Suddenly Maduro started accusing the US of backing the coup against him, of supplying finances and weapons, along with military direction and “humanitarian aid.” This is probably at least partially true. The Trump administration has taken a very hard line against Maduro, not so much because they disagree with his style of governance, but mostly as a way to exploit the Socialist label they are pinning on their own opposition, by pointing out this particularly terrible example.
Juan Guaido, for his part, does honestly come across as someone who cares about the future of his nation, but many people, including some who nominally support him over Maduro, claim that he is profoundly phony. After being briefly detained by the military, Guaido’s right to leave Venezuela was suspended, and most of his personal assets were seized, pending a questionable investigation that is more about threats and blackmail than, seemingly, anything else (although there are certainly some skeletons in the closet with any longtime politician in what is quite possibly the most corrupt nation on earth.)
Some people consider Guaido a heroic figure–“the most courageous and inspiring political figure that has emerged in Latin America in years,” according to one of his partisan press outlets. Guaido has even used Barrack Obama’s popular statement of hope, “Si, se puede!” (Yes we can!) This has rallied numerous opposition factions–many of them formerly at odds with themselves–into a temporarily unified movement, which has taken to the streets and is engaged in daily battles with the Maduro forces, who are still fighting an escalating civil war to reclaim what half the nation believes is their’s.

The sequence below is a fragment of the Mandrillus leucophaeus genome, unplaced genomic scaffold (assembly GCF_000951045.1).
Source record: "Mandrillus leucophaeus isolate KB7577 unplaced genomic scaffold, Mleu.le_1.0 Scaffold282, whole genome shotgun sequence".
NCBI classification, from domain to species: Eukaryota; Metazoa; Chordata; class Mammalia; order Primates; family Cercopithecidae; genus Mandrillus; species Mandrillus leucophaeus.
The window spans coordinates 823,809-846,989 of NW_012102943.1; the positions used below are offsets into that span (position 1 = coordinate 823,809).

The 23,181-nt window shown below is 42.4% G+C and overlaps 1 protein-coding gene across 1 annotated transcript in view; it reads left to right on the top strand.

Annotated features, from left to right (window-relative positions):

Humanitarian aid is being blocked, medicines are scarce, along with food. Electricity is out across most of the nation, and the chaos is spreading outside the borders of Venezuela. This is one of the most urgent crisis’s in the world, and not just because an important nation is in a state of utter collapse. No, the influence of such a violent partisan divide serves as a warning, as the same ill will spreads, of what our world is coming to. Venezuela serves as a ground zero for a coming worldwide war. And it is not World War III. That is the battle that will come after the hundreds of civil wars, and the military responses to such disaster provides a clear division of territories based on vague ideologies–like every war there has ever been.
The world is in a state of civil war. People hate one another not just for the traditional and silly reasons of race, or gender, or economic status. We hate one another for what we believe. This goes beyond the classic holy wars of the past. Political beliefs serve as the new religions, new bibles being written with every revolution, converting the oppressed and terrified next generation into new secular cults. Venezuela looks forward to a dire future unless something unexpected can be done. This is coming from someone with no religion, but we all need to pray for Venezuela . . .